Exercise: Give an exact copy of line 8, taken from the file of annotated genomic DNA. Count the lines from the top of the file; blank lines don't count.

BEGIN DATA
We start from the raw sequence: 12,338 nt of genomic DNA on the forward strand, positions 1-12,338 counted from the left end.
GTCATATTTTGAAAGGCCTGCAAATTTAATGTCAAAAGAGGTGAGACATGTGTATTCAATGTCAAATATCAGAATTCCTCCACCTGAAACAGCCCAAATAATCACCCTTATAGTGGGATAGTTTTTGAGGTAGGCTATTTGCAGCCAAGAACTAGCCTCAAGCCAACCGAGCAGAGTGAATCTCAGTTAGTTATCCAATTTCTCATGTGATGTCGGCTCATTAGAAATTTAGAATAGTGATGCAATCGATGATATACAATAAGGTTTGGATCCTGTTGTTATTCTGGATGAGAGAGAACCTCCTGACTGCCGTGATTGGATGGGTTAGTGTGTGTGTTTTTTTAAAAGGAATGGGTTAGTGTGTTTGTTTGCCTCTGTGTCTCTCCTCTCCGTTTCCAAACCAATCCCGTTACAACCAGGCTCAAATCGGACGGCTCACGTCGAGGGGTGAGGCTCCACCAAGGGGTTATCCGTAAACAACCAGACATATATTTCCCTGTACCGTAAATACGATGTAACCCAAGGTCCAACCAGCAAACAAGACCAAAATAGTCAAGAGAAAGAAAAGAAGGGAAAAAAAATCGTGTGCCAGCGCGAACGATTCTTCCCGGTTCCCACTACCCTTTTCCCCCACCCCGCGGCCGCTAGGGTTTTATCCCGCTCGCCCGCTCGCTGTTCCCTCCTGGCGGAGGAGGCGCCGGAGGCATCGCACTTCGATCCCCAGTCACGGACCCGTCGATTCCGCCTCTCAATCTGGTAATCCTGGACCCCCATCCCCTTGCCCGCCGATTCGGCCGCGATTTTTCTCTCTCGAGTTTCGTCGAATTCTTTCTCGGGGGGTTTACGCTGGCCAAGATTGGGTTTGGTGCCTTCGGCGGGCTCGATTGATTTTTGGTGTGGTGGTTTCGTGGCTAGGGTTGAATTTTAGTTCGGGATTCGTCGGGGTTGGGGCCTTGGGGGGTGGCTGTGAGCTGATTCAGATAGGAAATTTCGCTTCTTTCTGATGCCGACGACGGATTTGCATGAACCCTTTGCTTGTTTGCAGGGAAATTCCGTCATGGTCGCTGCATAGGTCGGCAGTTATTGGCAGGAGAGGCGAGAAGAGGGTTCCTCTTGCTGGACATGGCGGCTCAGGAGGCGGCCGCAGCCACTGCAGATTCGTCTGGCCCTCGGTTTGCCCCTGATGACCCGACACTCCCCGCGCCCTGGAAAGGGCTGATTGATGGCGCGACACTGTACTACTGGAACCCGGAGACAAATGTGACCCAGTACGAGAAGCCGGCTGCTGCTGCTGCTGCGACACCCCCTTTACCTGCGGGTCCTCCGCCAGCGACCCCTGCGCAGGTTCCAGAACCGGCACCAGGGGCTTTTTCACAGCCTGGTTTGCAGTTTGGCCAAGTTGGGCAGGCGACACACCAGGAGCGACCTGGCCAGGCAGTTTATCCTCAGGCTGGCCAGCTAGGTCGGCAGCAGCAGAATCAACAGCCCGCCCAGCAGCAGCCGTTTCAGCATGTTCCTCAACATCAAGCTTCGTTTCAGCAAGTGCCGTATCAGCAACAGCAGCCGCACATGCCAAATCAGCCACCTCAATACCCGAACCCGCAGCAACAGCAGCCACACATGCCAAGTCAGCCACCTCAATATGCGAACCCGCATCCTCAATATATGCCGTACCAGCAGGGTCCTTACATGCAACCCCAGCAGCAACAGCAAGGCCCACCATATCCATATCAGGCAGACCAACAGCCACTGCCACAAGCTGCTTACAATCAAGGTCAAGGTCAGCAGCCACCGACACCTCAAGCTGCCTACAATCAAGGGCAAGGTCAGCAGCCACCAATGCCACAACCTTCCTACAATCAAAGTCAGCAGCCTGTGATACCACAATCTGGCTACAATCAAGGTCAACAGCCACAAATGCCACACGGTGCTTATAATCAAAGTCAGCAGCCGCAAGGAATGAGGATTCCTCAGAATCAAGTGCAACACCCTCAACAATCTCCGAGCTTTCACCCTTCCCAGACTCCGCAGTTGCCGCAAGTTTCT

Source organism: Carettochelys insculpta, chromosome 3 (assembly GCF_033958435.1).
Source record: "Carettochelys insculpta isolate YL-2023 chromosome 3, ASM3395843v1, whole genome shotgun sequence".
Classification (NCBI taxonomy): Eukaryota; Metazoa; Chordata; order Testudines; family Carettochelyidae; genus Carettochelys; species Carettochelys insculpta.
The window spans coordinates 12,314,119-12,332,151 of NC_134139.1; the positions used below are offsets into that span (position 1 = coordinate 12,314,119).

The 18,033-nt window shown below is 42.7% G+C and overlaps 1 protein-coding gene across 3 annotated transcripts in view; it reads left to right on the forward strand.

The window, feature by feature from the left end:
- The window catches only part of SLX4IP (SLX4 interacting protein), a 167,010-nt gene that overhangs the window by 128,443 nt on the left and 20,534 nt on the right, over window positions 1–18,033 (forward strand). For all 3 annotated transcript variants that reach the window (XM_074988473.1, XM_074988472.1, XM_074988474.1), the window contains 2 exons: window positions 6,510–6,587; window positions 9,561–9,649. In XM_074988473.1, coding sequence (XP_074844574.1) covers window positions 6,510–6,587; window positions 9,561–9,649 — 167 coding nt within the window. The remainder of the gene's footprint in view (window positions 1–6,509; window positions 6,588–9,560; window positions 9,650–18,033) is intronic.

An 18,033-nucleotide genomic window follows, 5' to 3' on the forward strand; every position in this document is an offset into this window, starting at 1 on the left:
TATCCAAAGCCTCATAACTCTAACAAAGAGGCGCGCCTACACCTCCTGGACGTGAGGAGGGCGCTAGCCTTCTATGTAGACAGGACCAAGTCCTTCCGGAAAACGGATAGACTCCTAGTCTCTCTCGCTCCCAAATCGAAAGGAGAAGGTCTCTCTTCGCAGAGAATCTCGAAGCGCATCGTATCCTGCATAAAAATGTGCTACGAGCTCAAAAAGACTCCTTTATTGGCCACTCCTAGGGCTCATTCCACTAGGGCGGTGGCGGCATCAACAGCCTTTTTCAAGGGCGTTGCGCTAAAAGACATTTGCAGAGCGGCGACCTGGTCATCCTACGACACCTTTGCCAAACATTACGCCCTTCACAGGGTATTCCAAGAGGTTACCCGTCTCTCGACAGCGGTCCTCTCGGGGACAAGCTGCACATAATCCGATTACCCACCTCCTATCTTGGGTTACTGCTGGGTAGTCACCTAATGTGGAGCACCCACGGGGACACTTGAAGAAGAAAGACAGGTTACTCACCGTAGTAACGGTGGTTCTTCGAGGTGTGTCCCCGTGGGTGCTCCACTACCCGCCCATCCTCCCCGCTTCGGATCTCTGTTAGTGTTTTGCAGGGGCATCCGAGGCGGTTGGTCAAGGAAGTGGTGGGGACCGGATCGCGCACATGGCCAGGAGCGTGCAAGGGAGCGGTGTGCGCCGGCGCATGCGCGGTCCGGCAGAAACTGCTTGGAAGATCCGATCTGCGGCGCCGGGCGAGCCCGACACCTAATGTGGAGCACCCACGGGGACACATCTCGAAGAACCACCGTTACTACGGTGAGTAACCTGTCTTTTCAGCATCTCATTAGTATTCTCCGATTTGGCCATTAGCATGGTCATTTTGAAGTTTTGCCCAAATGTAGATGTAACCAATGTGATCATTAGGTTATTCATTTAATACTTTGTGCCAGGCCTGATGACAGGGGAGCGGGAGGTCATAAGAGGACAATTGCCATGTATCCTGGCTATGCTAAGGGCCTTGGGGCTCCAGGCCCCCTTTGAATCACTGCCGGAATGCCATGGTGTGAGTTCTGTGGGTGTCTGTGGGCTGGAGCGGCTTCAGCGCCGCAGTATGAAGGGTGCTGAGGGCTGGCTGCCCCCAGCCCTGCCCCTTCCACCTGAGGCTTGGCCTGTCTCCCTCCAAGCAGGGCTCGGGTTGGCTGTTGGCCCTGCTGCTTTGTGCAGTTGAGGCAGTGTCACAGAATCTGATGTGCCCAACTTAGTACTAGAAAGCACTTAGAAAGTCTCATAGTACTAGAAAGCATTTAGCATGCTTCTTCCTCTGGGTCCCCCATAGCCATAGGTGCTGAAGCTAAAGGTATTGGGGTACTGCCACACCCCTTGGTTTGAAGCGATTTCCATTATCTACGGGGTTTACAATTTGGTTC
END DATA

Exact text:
The window, feature by feature from the left end: